This thread has been moderated to remove a troll comment, the labor of MJ who replied is preserved below. The base of the comment was the common, harmful mistake that if white women experience both weight stigma and misogyny, then it's not possible that weight stigma could be rooted in racism and that it is, in fact, racist to say it is.

I am grateful to the BIPOC who have educated me about how the fact that weight stigma is rooted in and inextricable from racism and anti-Blackness and that it disproportionately impacts those communities to this day does not mean that white fat women don't experience weight stigma - it means that we don't experience weight stigma AND its intersections with/roots in racism. When we assume that our experience as white women is the same as folks of color, it's because we aren't having the experiences of those who face both racism and weight stigma are having - that is one of the many ways that our privilege protects us, and we weaponize that privilege when we claim that our privilege doesn't exist which is, in and of itself, an act of racism.

Here are some suggested resources:

Sabrina Strings Fearing the Black Body – the Racial Origins of Fat Phobia


Da’Shaun Harrison Belly of the Beast: The Politics of Anti-Fatness as Anti-Blackness


Ijeoma Oluo: Confronting racism is not about the needs and feelings of white people


Ijeoma Oluo - So You Want To Talk About Race https://www.strandbooks.com/product/9781580058827?title=so_you_want_to_talk_about_race

Ibram X. Kendi - Anti-Racism Reading List


Here is MJ's comment to preserve their labor:

"hatred against white people." [insert facepalm here]

Over the past 100 years, 99.99999% of the narrative about fat women has been about white people. Black women and other women of color have been mostly ignored in a lot of research until relatively recently, and even when they are included, there's usually zero account for the fact that they're more likely to live with poverty and in unsafe, often polluted areas.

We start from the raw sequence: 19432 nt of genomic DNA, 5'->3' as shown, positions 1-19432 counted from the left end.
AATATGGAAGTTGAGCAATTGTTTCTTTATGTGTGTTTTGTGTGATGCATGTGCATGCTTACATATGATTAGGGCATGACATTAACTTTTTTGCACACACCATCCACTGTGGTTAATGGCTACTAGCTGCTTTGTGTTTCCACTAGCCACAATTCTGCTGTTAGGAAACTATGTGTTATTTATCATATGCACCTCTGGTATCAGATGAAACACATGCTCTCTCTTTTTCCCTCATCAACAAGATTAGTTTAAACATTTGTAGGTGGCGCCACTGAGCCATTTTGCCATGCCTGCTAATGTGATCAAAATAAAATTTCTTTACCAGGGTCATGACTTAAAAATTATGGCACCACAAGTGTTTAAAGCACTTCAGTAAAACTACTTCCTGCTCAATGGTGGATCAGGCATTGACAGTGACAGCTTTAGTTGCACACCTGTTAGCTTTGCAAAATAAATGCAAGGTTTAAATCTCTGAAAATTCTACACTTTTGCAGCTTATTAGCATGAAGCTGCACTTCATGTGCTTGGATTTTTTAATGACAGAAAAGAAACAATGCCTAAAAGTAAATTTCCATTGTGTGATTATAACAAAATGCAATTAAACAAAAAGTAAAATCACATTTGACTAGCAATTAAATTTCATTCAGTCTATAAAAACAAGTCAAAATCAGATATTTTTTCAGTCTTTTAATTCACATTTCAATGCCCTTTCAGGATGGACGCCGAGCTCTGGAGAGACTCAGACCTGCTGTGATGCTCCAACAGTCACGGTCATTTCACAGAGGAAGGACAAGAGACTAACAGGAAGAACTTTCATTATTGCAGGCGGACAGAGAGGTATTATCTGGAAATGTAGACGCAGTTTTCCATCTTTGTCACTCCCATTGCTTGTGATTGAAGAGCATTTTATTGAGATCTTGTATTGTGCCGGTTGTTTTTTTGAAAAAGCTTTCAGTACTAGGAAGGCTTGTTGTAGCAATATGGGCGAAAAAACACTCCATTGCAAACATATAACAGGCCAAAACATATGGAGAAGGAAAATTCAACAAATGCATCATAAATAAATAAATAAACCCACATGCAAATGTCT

The history of medicine and medical research against all people of color is full of racism and bigotry. Most of medicine - from BMI to general health - is -still- based on white people. Until 5 years ago, it was believed that kidney failure test results look differently in Black people. It doesn't! This was just racism all along, and millions died thanks to this nonsense. Most of the weight loss ads for decades were based on white people - implying that white people have to be thin. Not people of color. They were who white people shouldn't look like.

White people don't experience racism in Western countries. Pay Attention: Racism Is Not The Same Thing As Discrimination. Racism is systemic. Racism is societal. Even if you're fat, you're still more likely to graduate college, be employed, have safe housing, and get treated by the law FAR more than fat POC. Do white fat people experience discrimination? Absolutely. There are people who are going to hate fat people because they're insecure scumbags with anger management issues. But society overall still treats white fat people better than they've ever treated non-white people of all sizes.